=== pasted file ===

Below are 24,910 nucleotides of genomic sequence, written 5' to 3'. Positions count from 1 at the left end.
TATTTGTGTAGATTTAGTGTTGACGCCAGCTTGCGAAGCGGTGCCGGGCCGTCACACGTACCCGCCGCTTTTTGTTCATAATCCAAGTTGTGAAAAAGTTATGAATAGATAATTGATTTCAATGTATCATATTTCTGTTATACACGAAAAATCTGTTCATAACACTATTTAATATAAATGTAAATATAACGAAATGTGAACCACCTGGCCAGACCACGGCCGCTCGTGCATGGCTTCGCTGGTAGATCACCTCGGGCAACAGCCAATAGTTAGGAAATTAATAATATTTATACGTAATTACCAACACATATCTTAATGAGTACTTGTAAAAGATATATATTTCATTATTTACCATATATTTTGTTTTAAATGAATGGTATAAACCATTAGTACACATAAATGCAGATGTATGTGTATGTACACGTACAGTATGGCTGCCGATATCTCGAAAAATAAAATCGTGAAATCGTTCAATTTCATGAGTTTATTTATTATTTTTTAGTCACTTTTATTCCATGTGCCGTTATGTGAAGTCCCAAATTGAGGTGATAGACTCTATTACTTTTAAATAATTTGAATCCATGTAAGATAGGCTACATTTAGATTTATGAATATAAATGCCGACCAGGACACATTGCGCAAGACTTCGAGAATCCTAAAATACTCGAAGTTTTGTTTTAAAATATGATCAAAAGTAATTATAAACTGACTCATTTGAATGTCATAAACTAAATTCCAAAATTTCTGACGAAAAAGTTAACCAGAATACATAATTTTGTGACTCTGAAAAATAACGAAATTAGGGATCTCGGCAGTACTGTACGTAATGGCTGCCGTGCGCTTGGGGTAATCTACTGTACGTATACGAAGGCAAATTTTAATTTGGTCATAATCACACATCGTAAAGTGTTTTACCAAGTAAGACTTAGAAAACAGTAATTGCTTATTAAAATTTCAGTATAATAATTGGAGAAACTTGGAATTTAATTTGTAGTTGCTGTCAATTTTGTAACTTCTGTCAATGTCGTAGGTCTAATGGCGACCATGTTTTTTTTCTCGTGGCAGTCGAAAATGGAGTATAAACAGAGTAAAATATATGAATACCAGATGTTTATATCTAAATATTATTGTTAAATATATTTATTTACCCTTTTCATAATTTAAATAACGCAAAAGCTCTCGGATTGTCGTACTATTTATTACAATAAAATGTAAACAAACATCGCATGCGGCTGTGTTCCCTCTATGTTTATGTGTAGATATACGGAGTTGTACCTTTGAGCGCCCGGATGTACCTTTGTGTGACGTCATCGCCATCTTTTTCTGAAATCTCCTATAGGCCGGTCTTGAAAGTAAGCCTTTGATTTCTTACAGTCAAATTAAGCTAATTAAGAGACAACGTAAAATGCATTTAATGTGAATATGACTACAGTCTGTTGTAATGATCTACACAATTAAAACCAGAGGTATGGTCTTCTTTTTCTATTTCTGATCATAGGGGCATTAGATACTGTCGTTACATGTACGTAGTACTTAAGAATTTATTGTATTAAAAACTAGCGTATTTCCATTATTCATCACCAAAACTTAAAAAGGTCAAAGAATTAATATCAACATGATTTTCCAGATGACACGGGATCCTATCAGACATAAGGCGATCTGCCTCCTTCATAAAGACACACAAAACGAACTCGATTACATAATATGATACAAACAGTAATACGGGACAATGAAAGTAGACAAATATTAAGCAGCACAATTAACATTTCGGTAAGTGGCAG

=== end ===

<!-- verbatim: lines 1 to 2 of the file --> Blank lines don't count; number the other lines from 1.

Below are 24,910 nucleotides of genomic sequence, written 5' to 3'. Positions count from 1 at the left end.
TATTTGTGTAGATTTAGTGTTGACGCCAGCTTGCGAAGCGGTGCCGGGCCGTCACACGTACCCGCCGCTTTTTGTTCATAATCCAAGTTGTGAAAAAGTTATGAATAGATAATTGATTTCAATGTATCATATTTCTGTTATACACGAAAAATCTGTTCATAACACTATTTAATATAAATGTAAATATAACGAAATGTGAACCACCTGGCCAGACCACGGCCGCTCGTGCATGGCTTCGCTGGTAGATCACCTCGGGCAACAGCCAATAGTTAGGAAATTAATAATATTTATACGTAATTACCAACACATATCTTAATGAGTACTTGTAAAAGATATATATTTCATTATTTACCATATATTTTGTTTTAAATGAATGGTATAAACCATTAGTACACATAAATGCAGATGTATGTGTATGTACACGTACAGTATGGCTGCCGATATCTCGAAAAATAAAATCGTGAAATCGTTCAATTTCATGAGTTTATTTATTATTTTTTAGTCACTTTTATTCCATGTGCCGTTATGTGAAGTCCCAAATTGAGGTGATAGACTCTATTACTTTTAAATAATTTGAATCCATGTAAGATAGGCTACATTTAGATTTATGAATATAAATGCCGACCAGGACACATTGCGCAAGACTTCGAGAATCCTAAAATACTCGAAGTTTTGTTTTAAAATATGATCAAAAGTAATTATAAACTGACTCATTTGAATGTCATAAACTAAATTCCAAAATTTCTGACGAAAAAGTTAACCAGAATACATAATTTTGTGACTCTGAAAAATAACGAAATTAGGGATCTCGGCAGTACTGTACGTAATGGCTGCCGTGCGCTTGGGGTAATCTACTGTACGTATACGAAGGCAAATTTTAATTTGGTCATAATCACACATCGTAAAGTGTTTTACCAAGTAAGACTTAGAAAACAGTAATTGCTTATTAAAATTTCAGTATAATAATTGGAGAAACTTGGAATTTAATTTGTAGTTGCTGTCAATTTTGTAACTTCTGTCAATGTCGTAGGTCTAATGGCGACCATGTTTTTTTTCTCGTGGCAGTCGAAAATGGAGTATAAACAGAGTAAAATATATGAATACCAGATGTTTATATCTAAATATTATTGTTAAATATATTTATTTACCCTTTTCATAATTTAAATAACGCAAAAGCTCTCGGATTGTCGTACTATTTATTACAATAAAATGTAAACAAACATCGCATGCGGCTGTGTTCCCTCTATGTTTATGTGTAGATATACGGAGTTGTACCTTTGAGCGCCCGGATGTACCTTTGTGTGACGTCATCGCCATCTTTTTCTGAAATCTCCTATAGGCCGGTCTTGAAAGTAAGCCTTTGATTTCTTACAGTCAAATTAAGCTAATTAAGAGACAACGTAAAATGCATTTAATGTGAATATGACTACAGTCTGTTGTAATGATCTACACAATTAAAACCAGAGGTATGGTCTTCTTTTTCTATTTCTGATCATAGGGGCATTAGATACTGTCGTTACATGTACGTAGTACTTAAGAATTTATTGTATTAAAAACTAGCGTATTTCCATTATTCATCACCAAAACTTAAAAAGGTCAAAGAATTAATATCAACATGATTTTCCAGATGACACGGGATCCTATCAGACATAAGGCGATCTGCCTCCTTCATAAAGACACACAAAACGAACTCGATTACATAATATGATACAAACAGTAATACGGGACAATGAAAGTAGACAAATATTAAGCAGCACAATTAACATTTCGGTAAGTGGCAG